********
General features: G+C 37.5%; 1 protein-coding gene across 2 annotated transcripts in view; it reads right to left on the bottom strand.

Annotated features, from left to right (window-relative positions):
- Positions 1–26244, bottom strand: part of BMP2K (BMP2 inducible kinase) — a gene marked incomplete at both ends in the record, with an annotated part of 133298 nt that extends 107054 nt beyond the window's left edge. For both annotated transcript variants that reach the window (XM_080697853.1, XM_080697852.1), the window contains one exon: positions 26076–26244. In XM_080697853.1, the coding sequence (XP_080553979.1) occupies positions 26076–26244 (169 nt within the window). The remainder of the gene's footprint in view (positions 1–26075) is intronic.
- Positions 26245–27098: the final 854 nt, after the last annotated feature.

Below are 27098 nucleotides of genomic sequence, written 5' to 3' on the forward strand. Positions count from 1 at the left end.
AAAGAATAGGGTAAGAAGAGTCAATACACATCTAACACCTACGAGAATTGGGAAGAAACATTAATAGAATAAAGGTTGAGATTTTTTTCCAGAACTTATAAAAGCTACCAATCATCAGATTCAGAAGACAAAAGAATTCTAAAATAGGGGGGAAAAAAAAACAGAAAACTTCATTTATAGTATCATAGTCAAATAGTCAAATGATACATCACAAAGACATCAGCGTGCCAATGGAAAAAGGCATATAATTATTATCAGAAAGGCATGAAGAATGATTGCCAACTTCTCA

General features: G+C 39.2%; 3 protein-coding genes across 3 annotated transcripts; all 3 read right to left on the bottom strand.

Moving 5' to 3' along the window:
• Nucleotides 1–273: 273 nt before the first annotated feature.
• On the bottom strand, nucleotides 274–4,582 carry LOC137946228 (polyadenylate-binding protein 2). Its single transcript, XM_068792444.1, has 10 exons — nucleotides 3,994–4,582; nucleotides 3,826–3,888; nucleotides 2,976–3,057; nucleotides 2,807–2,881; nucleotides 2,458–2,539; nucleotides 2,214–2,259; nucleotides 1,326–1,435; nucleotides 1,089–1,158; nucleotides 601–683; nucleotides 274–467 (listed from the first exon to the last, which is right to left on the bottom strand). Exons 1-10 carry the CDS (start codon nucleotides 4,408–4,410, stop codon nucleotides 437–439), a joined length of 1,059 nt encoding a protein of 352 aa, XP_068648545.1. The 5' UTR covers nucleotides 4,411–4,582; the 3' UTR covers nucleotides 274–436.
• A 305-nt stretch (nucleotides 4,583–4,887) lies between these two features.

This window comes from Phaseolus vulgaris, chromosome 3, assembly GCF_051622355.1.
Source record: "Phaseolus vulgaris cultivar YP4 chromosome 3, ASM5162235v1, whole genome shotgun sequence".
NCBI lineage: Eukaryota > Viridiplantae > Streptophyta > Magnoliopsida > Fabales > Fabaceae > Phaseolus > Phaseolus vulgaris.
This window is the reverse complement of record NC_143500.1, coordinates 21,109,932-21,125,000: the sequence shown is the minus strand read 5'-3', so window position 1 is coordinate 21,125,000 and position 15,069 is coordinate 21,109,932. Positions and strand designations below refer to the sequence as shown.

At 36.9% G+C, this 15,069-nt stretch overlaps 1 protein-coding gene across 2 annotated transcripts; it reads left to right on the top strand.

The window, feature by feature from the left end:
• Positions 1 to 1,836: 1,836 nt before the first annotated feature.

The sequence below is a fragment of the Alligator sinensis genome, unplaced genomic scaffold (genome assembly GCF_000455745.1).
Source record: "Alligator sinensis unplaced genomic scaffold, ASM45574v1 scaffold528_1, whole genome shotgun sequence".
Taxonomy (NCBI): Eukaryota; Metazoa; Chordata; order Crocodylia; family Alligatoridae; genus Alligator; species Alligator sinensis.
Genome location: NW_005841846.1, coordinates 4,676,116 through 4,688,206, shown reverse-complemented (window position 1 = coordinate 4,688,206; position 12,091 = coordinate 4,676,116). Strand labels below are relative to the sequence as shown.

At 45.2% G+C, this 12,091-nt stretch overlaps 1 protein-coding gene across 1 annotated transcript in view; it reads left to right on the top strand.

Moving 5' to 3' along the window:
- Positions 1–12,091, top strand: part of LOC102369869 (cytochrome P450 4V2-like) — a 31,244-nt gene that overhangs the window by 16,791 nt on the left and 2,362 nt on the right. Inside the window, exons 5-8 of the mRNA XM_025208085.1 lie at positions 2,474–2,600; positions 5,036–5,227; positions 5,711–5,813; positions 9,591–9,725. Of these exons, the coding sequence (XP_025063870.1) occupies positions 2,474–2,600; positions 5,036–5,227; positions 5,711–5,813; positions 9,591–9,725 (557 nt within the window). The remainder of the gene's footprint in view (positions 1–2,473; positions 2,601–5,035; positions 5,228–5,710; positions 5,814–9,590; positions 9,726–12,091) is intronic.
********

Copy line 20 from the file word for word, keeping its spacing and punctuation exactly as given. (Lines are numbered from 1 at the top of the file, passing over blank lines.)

Source record: "Alligator sinensis unplaced genomic scaffold, ASM45574v1 scaffold528_1, whole genome shotgun sequence".